I used to worry about name clashes and compilation speed, and other shiboleths spoken of around coder camp fires and in hushed tones. After all everyone "knows" that the * should be avoided. Well, I'm over it, import java.util.* is just fine with me. Now when I start a Java source file I almost always just add java.util.*.

Using Dynamic Method Invocation to "Script" Java


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Although Java isn't thought of as a dynamic language now a days, what with Ruby and Groovy being all the rage, Java does have support for dynamic features. (See my previous blog post on the subject and the solution I came up with.)

A Use Case for Dynamic Java

Currently I'm wrapping about a hundred EJB 2.1 LocalHome classes in DAO's, and having them transform local EJB entities into POJO's. Much of the code is largely boiler plate. Actually it's mind numbingly boiler plate. Here's a sample of wrapping a finder:

What's Wrong with Java's Dynamic Dispatch or "How I Implemented sendMessage()"


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(Related article using this technique to "script" some Java objects: article.)

The following code quickly illustrates an issue with the Reflection API's in the Java language. At run time finding methods on classes requires that the types passed to Class#findMethod() exactly match those found in the method declaration. The JavaDoc and language spec refers to these as the "formal parameter types".

The issue is, I have a method that takes an A, and I have an object of B that extends A. If you run the following code it will fail, being unable to find the method.

Closures and Bindings in Groovy


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You can learn something every day. That's what is so nice about being a software developer.

Today I was looking at some Grails code, seeing how some of the metaprogramming features of Groovy are used in the framework. After poking around I decided to look at the ServicesGrailsPlugin to see how the automatic wiring of services was done, and ran across the following code:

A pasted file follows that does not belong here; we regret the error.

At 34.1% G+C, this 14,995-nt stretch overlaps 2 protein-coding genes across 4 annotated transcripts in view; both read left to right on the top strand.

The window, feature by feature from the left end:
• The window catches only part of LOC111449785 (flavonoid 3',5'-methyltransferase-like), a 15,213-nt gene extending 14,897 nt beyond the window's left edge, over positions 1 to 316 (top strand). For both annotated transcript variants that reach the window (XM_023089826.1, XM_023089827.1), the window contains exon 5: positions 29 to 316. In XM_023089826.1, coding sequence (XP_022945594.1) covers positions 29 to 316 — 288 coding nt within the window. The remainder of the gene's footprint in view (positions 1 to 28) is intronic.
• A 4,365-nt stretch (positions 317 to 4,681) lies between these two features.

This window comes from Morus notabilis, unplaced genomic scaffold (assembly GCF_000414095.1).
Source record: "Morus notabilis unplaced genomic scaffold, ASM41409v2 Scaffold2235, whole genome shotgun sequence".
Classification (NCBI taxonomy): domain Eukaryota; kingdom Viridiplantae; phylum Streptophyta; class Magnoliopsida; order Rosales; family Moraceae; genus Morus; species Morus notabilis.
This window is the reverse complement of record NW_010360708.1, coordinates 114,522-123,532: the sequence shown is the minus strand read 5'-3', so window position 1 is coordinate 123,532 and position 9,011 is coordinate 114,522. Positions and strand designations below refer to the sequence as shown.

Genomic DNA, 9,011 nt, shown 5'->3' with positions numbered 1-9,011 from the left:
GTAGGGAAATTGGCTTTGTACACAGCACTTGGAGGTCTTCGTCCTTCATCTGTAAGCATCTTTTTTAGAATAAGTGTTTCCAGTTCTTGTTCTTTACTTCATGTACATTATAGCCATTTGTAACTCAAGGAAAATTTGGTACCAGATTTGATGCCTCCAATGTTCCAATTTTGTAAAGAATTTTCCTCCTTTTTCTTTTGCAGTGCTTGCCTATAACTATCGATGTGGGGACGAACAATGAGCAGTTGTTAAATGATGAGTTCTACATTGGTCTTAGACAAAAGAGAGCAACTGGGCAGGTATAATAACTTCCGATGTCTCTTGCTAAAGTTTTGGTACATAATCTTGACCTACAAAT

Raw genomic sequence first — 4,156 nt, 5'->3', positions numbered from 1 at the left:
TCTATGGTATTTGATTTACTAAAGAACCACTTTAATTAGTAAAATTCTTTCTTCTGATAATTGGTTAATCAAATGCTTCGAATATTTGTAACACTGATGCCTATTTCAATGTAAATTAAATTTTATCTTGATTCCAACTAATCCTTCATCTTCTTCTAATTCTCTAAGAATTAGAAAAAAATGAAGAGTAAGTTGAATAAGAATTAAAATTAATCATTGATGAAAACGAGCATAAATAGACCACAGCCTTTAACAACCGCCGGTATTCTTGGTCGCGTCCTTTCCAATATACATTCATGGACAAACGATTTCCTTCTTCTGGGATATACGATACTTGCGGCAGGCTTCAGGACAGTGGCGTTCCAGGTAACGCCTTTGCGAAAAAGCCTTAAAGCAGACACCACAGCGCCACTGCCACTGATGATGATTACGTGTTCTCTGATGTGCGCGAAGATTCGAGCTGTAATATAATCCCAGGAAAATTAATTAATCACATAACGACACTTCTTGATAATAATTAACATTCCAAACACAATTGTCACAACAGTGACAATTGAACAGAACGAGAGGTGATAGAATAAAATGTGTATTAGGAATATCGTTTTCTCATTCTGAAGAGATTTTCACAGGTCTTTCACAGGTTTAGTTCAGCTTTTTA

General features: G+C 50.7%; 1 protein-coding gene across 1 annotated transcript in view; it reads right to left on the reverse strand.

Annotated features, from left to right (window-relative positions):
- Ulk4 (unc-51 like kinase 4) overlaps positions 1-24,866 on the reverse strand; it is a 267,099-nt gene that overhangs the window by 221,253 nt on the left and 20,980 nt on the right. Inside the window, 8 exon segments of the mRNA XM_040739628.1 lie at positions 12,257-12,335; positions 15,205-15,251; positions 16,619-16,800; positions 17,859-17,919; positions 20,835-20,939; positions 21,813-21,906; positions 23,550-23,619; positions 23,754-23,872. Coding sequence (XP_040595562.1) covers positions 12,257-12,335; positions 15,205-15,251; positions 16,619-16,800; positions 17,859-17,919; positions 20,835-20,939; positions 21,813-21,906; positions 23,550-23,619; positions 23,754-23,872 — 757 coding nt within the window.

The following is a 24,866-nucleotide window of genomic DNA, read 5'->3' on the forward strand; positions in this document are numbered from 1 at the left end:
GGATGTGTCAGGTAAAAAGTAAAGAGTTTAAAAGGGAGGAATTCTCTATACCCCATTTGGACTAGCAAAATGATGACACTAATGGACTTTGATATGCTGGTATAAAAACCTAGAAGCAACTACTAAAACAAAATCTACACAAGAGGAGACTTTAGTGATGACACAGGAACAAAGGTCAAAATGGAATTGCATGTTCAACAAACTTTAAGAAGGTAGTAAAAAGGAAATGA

def doWithSpring = {
  application.serviceClasses.each { serviceClass ->
      def scope = serviceClass.getPropertyValue("scope")

    "${serviceClass.fullName}ServiceClass"(MethodInvokingFactoryBean) {
      targetObject = ref("grailsApplication", true)

Yes the JVM is a Multi-Language Platform


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Although talk about multiple languages running on the JVM has grown over the past few years, the reality of it really hit home with me this morning. I turned to one of my employees who has been doing JVM development for me since April of last year. The interesting thing is probably 95% of the JVM work he has done isn't in Java, it's in Groovy. Here's to the multi-language Java platform and a thank you to those developers who are making it a reality.

Ruby Metaprogramming: Declaratively Adding Methods to a Class


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In this brief piece I will examine Ruby's support for metaprogramming and how to define class level methods that add instance methods to our class implementations at run time.

Over the past few months I've been learning Ruby on Rails. One of the most attractive features of Rails its declarative style of defining relationships and validations on models; and filters on actions.

A simple example of this declarative style:

class Party < ActiveRecord::Base
  has_many :addresses
end

This class defines a Party model that can have many addresses. The simple "has_many :addresses" declaration is a great example of the power of Ruby. This simple statement adds a number of methods to our Party class, and allows us to easily manage relationships between our parties and their addresses.